All ETDs from UAB

Advisory Committee Chair

Connie L Kohler

Advisory Committee Members

Alfred A Bartolucci

Brad Lian

Karen M Meneses

John W Waterbor

Kimberly F Whelan

Document Type


Date of Award


Degree Name by School

Doctor of Philosophy (PhD) School of Public Health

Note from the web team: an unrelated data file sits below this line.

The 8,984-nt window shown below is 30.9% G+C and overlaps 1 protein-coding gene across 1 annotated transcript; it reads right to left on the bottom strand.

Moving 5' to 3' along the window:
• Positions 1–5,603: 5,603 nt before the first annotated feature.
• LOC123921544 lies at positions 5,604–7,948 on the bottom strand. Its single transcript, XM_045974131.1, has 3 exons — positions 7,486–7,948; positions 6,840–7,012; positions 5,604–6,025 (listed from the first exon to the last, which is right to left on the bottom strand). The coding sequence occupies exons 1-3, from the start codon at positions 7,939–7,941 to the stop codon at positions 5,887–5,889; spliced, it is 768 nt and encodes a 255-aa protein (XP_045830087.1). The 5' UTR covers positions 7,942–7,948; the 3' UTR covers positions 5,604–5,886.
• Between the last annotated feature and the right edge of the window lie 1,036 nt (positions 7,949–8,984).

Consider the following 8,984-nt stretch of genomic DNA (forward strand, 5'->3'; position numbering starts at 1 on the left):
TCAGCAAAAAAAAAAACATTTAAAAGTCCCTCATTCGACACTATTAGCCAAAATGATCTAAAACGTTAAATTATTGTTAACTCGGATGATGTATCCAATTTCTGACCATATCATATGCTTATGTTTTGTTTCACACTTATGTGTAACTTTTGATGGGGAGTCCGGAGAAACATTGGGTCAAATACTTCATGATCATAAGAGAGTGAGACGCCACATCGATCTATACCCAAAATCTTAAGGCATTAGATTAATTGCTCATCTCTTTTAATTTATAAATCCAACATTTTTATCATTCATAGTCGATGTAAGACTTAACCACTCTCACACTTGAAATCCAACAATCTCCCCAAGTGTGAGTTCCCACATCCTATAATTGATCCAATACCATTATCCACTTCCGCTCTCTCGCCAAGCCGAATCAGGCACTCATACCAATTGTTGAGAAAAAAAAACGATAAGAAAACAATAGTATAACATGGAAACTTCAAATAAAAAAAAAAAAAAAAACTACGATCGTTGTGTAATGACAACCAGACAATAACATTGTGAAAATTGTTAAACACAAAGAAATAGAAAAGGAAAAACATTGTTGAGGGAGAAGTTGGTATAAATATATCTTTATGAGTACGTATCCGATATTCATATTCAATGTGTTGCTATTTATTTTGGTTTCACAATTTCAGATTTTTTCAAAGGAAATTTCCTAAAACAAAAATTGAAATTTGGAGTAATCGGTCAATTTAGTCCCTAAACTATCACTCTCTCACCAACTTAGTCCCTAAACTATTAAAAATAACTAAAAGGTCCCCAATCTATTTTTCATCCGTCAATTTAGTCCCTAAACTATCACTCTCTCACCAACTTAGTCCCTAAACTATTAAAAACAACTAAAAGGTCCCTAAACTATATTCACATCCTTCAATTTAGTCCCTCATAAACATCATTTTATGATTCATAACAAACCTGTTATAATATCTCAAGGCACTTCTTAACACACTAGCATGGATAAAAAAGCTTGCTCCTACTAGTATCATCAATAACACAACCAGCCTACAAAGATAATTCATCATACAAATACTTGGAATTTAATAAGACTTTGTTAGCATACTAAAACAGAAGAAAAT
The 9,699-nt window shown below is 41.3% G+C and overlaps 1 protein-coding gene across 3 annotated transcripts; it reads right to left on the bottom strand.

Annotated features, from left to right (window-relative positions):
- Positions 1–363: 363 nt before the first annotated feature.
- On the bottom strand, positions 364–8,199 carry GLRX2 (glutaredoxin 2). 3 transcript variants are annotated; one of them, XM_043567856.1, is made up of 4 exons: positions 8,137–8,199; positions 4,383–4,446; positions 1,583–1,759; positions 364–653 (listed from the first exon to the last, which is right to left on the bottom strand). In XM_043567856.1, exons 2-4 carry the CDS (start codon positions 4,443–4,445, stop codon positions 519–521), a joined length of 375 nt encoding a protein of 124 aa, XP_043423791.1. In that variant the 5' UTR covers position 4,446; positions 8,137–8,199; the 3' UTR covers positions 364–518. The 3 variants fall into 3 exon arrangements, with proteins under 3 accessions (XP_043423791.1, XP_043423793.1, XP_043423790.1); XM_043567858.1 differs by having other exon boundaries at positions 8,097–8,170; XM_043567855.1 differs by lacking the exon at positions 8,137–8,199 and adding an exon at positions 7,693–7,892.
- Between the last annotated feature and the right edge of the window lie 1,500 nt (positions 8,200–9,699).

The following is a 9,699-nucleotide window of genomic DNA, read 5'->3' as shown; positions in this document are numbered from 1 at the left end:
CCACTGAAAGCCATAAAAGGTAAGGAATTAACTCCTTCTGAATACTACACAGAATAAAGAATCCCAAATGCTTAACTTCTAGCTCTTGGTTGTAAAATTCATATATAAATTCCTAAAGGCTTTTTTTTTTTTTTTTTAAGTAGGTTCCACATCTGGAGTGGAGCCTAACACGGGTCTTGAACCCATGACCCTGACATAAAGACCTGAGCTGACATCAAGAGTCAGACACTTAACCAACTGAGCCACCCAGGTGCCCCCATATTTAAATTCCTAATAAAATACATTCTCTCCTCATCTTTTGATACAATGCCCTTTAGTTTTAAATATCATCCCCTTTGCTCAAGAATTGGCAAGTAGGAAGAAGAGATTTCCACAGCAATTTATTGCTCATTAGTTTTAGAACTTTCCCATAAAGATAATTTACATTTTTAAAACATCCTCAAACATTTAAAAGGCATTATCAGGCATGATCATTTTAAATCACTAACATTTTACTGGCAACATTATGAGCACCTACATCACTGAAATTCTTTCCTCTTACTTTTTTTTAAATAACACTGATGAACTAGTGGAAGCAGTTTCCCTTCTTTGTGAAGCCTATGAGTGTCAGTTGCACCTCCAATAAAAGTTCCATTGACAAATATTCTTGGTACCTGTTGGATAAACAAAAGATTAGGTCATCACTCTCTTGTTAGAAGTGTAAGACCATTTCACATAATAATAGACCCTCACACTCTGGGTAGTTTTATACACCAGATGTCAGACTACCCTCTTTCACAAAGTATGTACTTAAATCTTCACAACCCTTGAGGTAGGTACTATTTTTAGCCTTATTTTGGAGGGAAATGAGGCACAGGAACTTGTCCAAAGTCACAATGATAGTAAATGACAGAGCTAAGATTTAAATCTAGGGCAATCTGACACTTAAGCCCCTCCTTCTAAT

Childhood cancer survivors who were treated with ionizing radiation are at a significantly higher risk of developing a subsequent colorectal cancer (CRC) compared to the general population. The Children's Oncology Group (COG) recommends that children and adolescents who were treated with radiation therapy of 30 Gy or more to the abdomen, pelvis, or spine undergo a colonoscopy every five years, beginning at age 35 or 10 years after completion of radiation. Despite these recommendations, research indicates low adherence rates to CRC screening among high-risk childhood cancer survivors. Determining the predictors of attending subsequent colorectal cancer surveillance among individuals in this population is essential to guide interventions aimed at increasing surveillance. This study uses data from the Childhood Cancer Survivor Study (CCSS) and employs the Health Belief Model to identify likely predictors of CRC surveillance (via participation in colonoscopy/sigmoidoscopy or blood stool testing). Predictors include (1) personal health risk perception, (2) health care practices, and (3) cues to screening. Predictors of colonoscopy/sigmoidoscopy participation versus blood stool testing participation were also explored. Of the 711 CCSS survey participants included in this study, 60 (8.4%) reported home stool blood testing in the past year (meeting screening guidelines for the general adult population) and 207 (29.1%) reported having a colonoscopy or sigmoidoscopy in the past 5 years (meeting surveillance recommendations for survivors of childhood cancer treated with radiation). Factors associated with CRC surveillance were age 50 years or older (RR=2.4, 95% CI=1.9-2.9); routine cancer follow-up visit within one year prior to questionnaire completion (RR=1.7, 95% CI=1.2-2.5); physical impairment (RR=1.7, 95% CI=1.2-2.2); and discussion of future cancer risk with a physician at their most recent follow-up visit (RR=1.3, 95% CI=1.1-1.6). More than 70% of childhood cancer survivors at risk for CRC were not screened as recommended. Unless a physician discussed future cancer risk, most survivors were not screened until they reached age 50, the time at which CRC screening is recommended for individuals at average CRC risk. These findings underscore the need for education of survivors and their physicians regarding the heightened CRC risk following radiation.

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